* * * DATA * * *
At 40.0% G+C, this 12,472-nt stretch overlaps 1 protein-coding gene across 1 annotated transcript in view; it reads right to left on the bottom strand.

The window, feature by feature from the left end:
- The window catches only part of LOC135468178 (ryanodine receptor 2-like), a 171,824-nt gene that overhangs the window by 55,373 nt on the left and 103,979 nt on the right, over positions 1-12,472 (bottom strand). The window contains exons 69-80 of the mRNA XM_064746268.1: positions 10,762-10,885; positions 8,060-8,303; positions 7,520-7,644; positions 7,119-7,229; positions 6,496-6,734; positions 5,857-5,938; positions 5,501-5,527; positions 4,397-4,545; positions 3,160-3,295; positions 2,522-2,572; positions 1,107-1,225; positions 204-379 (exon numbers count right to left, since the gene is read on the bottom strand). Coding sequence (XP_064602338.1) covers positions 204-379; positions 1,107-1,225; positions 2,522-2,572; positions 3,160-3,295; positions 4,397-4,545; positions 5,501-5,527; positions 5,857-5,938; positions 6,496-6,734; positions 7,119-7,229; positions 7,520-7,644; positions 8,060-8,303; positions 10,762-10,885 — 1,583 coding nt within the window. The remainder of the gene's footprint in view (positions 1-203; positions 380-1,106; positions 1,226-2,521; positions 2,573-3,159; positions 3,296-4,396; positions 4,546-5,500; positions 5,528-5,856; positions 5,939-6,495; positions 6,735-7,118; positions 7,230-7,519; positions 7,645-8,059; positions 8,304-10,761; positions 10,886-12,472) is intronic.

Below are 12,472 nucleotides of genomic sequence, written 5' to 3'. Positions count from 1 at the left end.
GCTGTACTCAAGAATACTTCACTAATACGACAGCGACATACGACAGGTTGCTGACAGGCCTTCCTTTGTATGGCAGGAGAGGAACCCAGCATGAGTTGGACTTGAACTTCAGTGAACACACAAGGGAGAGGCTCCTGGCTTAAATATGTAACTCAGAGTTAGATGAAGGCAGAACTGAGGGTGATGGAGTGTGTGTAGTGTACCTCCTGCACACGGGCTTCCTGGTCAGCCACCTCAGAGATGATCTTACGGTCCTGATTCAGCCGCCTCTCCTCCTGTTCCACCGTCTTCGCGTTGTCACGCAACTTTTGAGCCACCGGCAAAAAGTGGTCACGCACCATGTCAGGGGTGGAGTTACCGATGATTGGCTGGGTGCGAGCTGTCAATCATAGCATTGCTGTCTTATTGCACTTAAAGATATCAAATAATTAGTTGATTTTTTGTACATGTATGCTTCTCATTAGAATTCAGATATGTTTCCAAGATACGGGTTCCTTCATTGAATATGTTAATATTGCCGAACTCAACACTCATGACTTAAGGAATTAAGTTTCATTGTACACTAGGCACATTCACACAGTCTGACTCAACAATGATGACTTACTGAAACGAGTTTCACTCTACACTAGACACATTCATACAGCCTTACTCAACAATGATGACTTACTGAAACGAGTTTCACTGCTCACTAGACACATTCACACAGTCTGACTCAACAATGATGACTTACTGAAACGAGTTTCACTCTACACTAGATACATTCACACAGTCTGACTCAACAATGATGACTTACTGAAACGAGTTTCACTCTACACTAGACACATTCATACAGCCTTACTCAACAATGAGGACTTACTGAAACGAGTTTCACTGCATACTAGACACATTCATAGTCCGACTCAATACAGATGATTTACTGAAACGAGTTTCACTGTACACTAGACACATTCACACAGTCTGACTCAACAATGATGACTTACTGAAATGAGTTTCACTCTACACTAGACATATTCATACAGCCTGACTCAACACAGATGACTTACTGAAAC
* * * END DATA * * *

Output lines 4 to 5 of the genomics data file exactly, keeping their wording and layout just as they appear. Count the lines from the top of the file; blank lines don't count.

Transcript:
Below are 12,472 nucleotides of genomic sequence, written 5' to 3'. Positions count from 1 at the left end.
GCTGTACTCAAGAATACTTCACTAATACGACAGCGACATACGACAGGTTGCTGACAGGCCTTCCTTTGTATGGCAGGAGAGGAACCCAGCATGAGTTGGACTTGAACTTCAGTGAACACACAAGGGAGAGGCTCCTGGCTTAAATATGTAACTCAGAGTTAGATGAAGGCAGAACTGAGGGTGATGGAGTGTGTGTAGTGTACCTCCTGCACACGGGCTTCCTGGTCAGCCACCTCAGAGATGATCTTACGGTCCTGATTCAGCCGCCTCTCCTCCTGTTCCACCGTCTTCGCGTTGTCACGCAACTTTTGAGCCACCGGCAAAAAGTGGTCACGCACCATGTCAGGGGTGGAGTTACCGATGATTGGCTGGGTGCGAGCTGTCAATCATAGCATTGCTGTCTTATTGCACTTAAAGATATCAAATAATTAGTTGATTTTTTGTACATGTATGCTTCTCATTAGAATTCAGATATGTTTCCAAGATACGGGTTCCTTCATTGAATATGTTAATATTGCCGAACTCAACACTCATGACTTAAGGAATTAAGTTTCATTGTACACTAGGCACATTCACACAGTCTGACTCAACAATGATGACTTACTGAAACGAGTTTCACTCTACACTAGACACATTCATACAGCCTTACTCAACAATGATGACTTACTGAAACGAGTTTCACTGCTCACTAGACACATTCACACAGTCTGACTCAACAATGATGACTTACTGAAACGAGTTTCACTCTACACTAGATACATTCACACAGTCTGACTCAACAATGATGACTTACTGAAACGAGTTTCACTCTACACTAGACACATTCATACAGCCTTACTCAACAATGAGGACTTACTGAAACGAGTTTCACTGCATACTAGACACATTCATAGTCCGACTCAATACAGATGATTTACTGAAACGAGTTTCACTGTACACTAGACACATTCACACAGTCTGACTCAACAATGATGACTTACTGAAATGAGTTTCACTCTACACTAGACATATTCATACAGCCTGACTCAACACAGATGACTTACTGAAAC